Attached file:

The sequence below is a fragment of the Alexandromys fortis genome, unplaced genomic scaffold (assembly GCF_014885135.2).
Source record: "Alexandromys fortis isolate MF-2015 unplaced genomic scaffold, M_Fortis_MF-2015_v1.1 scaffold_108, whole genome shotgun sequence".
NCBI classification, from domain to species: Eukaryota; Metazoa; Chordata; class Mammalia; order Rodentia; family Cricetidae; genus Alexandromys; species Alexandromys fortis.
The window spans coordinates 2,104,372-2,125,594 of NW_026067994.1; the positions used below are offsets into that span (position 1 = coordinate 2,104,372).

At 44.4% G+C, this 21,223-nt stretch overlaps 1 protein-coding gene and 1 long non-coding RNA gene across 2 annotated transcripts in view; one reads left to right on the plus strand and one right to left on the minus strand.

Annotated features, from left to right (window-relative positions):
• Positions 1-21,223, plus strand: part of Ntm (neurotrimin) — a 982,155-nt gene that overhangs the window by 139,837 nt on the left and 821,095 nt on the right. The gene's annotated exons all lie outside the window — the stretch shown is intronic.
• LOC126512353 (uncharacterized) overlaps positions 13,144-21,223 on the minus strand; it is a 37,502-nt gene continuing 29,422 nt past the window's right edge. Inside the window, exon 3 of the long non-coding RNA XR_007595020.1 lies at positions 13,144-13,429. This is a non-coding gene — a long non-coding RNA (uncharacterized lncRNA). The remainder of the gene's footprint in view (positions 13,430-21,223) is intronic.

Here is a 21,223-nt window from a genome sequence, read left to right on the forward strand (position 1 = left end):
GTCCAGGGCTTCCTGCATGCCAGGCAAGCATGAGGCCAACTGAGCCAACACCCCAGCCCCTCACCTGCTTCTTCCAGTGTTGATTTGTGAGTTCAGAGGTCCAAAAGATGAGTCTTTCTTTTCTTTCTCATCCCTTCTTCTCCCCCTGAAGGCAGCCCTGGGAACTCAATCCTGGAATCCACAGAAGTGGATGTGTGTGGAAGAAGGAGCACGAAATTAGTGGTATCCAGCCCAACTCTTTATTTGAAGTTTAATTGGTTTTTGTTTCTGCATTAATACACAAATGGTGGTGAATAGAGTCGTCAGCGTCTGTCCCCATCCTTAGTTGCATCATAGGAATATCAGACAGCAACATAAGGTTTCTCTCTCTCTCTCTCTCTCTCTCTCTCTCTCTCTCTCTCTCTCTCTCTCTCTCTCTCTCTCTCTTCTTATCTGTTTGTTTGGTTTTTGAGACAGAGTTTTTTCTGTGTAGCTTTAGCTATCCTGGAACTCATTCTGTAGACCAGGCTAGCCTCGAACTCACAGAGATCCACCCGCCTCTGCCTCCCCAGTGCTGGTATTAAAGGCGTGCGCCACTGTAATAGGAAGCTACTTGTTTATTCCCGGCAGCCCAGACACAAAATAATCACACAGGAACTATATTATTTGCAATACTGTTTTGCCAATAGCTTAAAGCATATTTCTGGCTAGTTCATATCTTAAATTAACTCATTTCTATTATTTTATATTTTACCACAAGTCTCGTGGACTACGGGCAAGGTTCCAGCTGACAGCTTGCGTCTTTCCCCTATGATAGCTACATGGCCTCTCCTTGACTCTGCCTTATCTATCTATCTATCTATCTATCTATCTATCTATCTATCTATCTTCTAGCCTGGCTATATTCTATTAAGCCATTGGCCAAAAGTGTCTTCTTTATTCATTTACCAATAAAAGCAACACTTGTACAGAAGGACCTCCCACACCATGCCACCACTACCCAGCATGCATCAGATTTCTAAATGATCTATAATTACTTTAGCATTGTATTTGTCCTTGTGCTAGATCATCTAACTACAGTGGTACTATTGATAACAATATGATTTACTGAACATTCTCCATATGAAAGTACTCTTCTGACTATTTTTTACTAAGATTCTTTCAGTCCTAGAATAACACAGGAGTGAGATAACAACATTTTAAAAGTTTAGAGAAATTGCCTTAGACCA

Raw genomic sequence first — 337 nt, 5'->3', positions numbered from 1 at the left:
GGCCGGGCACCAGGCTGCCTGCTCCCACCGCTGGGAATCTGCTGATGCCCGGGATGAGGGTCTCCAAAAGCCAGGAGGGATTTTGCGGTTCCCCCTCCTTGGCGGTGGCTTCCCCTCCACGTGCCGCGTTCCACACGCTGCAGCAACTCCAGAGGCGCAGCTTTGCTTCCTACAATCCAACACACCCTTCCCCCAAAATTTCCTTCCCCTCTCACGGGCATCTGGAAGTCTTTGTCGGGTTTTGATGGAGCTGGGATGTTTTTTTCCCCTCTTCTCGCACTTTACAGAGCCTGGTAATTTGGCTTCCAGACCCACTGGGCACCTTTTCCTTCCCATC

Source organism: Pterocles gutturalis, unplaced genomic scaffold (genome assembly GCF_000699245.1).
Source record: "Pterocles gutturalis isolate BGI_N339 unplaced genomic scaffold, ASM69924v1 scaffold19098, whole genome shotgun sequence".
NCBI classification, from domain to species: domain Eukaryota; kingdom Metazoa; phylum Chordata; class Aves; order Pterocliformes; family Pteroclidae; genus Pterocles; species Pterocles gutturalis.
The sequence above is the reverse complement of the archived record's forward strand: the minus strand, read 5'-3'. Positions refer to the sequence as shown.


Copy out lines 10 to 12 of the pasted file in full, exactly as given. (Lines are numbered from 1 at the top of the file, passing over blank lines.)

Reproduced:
GTCCAGGGCTTCCTGCATGCCAGGCAAGCATGAGGCCAACTGAGCCAACACCCCAGCCCCTCACCTGCTTCTTCCAGTGTTGATTTGTGAGTTCAGAGGTCCAAAAGATGAGTCTTTCTTTTCTTTCTCATCCCTTCTTCTCCCCCTGAAGGCAGCCCTGGGAACTCAATCCTGGAATCCACAGAAGTGGATGTGTGTGGAAGAAGGAGCACGAAATTAGTGGTATCCAGCCCAACTCTTTATTTGAAGTTTAATTGGTTTTTGTTTCTGCATTAATACACAAATGGTGGTGAATAGAGTCGTCAGCGTCTGTCCCCATCCTTAGTTGCATCATAGGAATATCAGACAGCAACATAAGGTTTCTCTCTCTCTCTCTCTCTCTCTCTCTCTCTCTCTCTCTCTCTCTCTCTCTCTCTCTCTCTCTCTTCTTATCTGTTTGTTTGGTTTTTGAGACAGAGTTTTTTCTGTGTAGCTTTAGCTATCCTGGAACTCATTCTGTAGACCAGGCTAGCCTCGAACTCACAGAGATCCACCCGCCTCTGCCTCCCCAGTGCTGGTATTAAAGGCGTGCGCCACTGTAATAGGAAGCTACTTGTTTATTCCCGGCAGCCCAGACACAAAATAATCACACAGGAACTATATTATTTGCAATACTGTTTTGCCAATAGCTTAAAGCATATTTCTGGCTAGTTCATATCTTAAATTAACTCATTTCTATTATTTTATATTTTACCACAAGTCTCGTGGACTACGGGCAAGGTTCCAGCTGACAGCTTGCGTCTTTCCCCTATGATAGCTACATGGCCTCTCCTTGACTCTGCCTTATCTATCTATCTATCTATCTATCTATCTATCTATCTATCTATCTTCTAGCCTGGCTATATTCTATTAAGCCATTGGCCAAAAGTGTCTTCTTTATTCATTTACCAATAAAAGCAACACTTGTACAGAAGGACCTCCCACACCATGCCACCACTACCCAGCATGCATCAGATTTCTAAATGATCTATAATTACTTTAGCATTGTATTTGTCCTTGTGCTAGATCATCTAACTACAGTGGTACTATTGATAACAATATGATTTACTGAACATTCTCCATATGAAAGTACTCTTCTGACTATTTTTTACTAAGATTCTTTCAGTCCTAGAATAACACAGGAGTGAGATAACAACATTTTAAAAGTTTAGAGAAATTGCCTTAGACCA

Raw genomic sequence first — 337 nt, 5'->3', positions numbered from 1 at the left:
GGCCGGGCACCAGGCTGCCTGCTCCCACCGCTGGGAATCTGCTGATGCCCGGGATGAGGGTCTCCAAAAGCCAGGAGGGATTTTGCGGTTCCCCCTCCTTGGCGGTGGCTTCCCCTCCACGTGCCGCGTTCCACACGCTGCAGCAACTCCAGAGGCGCAGCTTTGCTTCCTACAATCCAACACACCCTTCCCCCAAAATTTCCTTCCCCTCTCACGGGCATCTGGAAGTCTTTGTCGGGTTTTGATGGAGCTGGGATGTTTTTTTCCCCTCTTCTCGCACTTTACAGAGCCTGGTAATTTGGCTTCCAGACCCACTGGGCACCTTTTCCTTCCCATC